Precisely..."going to be" !!!

Then there's the rare health-related question that I can answer, but that'll be met by "You sure??? Eh, you're only a student leh..."


12:37 PM  
Blogger A Fellow Traveler said...

hahahaha i know wht u mean ... happened to me too ..... as if i know anything hahahaha

8:19 PM  
Blogger IML said...

On the positive side, at least you know that you are so indispensible. Everyone wants to be your friend.

9:38 PM  
Blogger PaulOS said...

but hmm.. i got this weird call the other day on the phone.. from someone.. who's concerned about my conditions.. :P

it was indeed a treat to get a call from a doctor from overseas to check up on you.. hehhehehe. thanks dude..

11:00 PM  
Blogger titoki said...

It's the same like IT Professional being harassed by IT n00bs! ;p

12:50 AM  
Blogger Thoughts on my Journey said...

Aiya... i was planning to ask you a medical related question for my aunt XYZ(just kidding). It happens in many professional type of careers. Just seek consolation that at least people find you "useful"/thinks you are knowledgeable and trustworthy.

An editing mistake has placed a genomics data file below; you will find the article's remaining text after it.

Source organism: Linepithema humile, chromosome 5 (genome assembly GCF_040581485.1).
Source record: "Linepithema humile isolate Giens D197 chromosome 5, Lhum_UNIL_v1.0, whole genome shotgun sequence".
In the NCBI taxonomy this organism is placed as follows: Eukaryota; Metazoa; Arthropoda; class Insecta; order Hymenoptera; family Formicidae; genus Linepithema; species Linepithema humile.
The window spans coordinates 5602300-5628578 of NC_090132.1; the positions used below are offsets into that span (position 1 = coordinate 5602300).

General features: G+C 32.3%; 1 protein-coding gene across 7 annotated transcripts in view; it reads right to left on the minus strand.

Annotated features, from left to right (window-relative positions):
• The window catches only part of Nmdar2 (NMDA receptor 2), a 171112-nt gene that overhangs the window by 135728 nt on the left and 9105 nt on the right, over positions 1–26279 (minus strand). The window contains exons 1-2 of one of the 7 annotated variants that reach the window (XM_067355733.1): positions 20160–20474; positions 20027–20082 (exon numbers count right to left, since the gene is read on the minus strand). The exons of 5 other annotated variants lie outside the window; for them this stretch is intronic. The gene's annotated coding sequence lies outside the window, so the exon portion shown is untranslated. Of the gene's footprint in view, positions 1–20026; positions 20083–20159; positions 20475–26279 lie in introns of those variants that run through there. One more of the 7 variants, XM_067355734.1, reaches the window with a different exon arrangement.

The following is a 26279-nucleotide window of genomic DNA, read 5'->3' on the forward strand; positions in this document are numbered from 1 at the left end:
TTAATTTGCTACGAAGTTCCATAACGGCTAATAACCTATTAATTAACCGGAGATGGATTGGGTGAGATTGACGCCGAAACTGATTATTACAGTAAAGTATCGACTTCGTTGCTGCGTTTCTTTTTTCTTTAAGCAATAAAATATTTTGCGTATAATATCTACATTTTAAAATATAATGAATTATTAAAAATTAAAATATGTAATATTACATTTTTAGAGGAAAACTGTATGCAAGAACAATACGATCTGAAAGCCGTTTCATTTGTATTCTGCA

In my case, ppl ask me what company's shares to buy or possible movements of interest rate and etc... do they really trust me to make them richer??

2:00 AM  
Blogger WMD: Wife, Mother, Daughter said...

It caught me by surprise when my sons' paed gave me his handphone no and asks me to call if my son's condition change. In some way, it meant a lot as either he trusts that I will not misuse it and/or he is truly concerned with my son's condition.

8:36 AM  
Blogger cissy~~~BLooSom plz!!! said...

i taught papilloedema is pronounced just as what u wrote...
well, look at it as a bonus...
if a super gorgeous gurl came up to u to ask u those trivial questions...
haha... think at the bright side..

11:56 AM  
Blogger vagus said...

Cissy: it's pronounced pailledema.
The O is there only because in England edema is spelt oedema.

9:07 PM